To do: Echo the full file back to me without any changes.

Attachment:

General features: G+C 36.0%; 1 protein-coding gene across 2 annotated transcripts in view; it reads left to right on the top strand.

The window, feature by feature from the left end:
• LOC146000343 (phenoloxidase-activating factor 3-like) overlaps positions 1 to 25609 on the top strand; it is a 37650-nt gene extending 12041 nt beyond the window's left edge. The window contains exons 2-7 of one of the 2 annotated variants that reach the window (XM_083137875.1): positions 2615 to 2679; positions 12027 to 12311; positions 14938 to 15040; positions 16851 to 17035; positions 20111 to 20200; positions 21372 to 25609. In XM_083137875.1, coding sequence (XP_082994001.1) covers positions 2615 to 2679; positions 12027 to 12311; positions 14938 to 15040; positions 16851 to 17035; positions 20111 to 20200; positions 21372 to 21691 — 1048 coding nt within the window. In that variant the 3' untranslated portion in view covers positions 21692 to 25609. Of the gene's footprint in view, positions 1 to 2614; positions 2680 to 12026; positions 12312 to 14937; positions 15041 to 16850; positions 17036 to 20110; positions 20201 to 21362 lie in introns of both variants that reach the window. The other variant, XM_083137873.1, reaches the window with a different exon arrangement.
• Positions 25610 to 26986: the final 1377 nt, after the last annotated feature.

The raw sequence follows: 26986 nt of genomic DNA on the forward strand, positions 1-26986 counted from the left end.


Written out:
General features: G+C 36.0%; 1 protein-coding gene across 2 annotated transcripts in view; it reads left to right on the top strand.

The window, feature by feature from the left end:
• LOC146000343 (phenoloxidase-activating factor 3-like) overlaps positions 1 to 25609 on the top strand; it is a 37650-nt gene extending 12041 nt beyond the window's left edge. The window contains exons 2-7 of one of the 2 annotated variants that reach the window (XM_083137875.1): positions 2615 to 2679; positions 12027 to 12311; positions 14938 to 15040; positions 16851 to 17035; positions 20111 to 20200; positions 21372 to 25609. In XM_083137875.1, coding sequence (XP_082994001.1) covers positions 2615 to 2679; positions 12027 to 12311; positions 14938 to 15040; positions 16851 to 17035; positions 20111 to 20200; positions 21372 to 21691 — 1048 coding nt within the window. In that variant the 3' untranslated portion in view covers positions 21692 to 25609. Of the gene's footprint in view, positions 1 to 2614; positions 2680 to 12026; positions 12312 to 14937; positions 15041 to 16850; positions 17036 to 20110; positions 20201 to 21362 lie in introns of both variants that reach the window. The other variant, XM_083137873.1, reaches the window with a different exon arrangement.
• Positions 25610 to 26986: the final 1377 nt, after the last annotated feature.

The raw sequence follows: 26986 nt of genomic DNA on the forward strand, positions 1-26986 counted from the left end.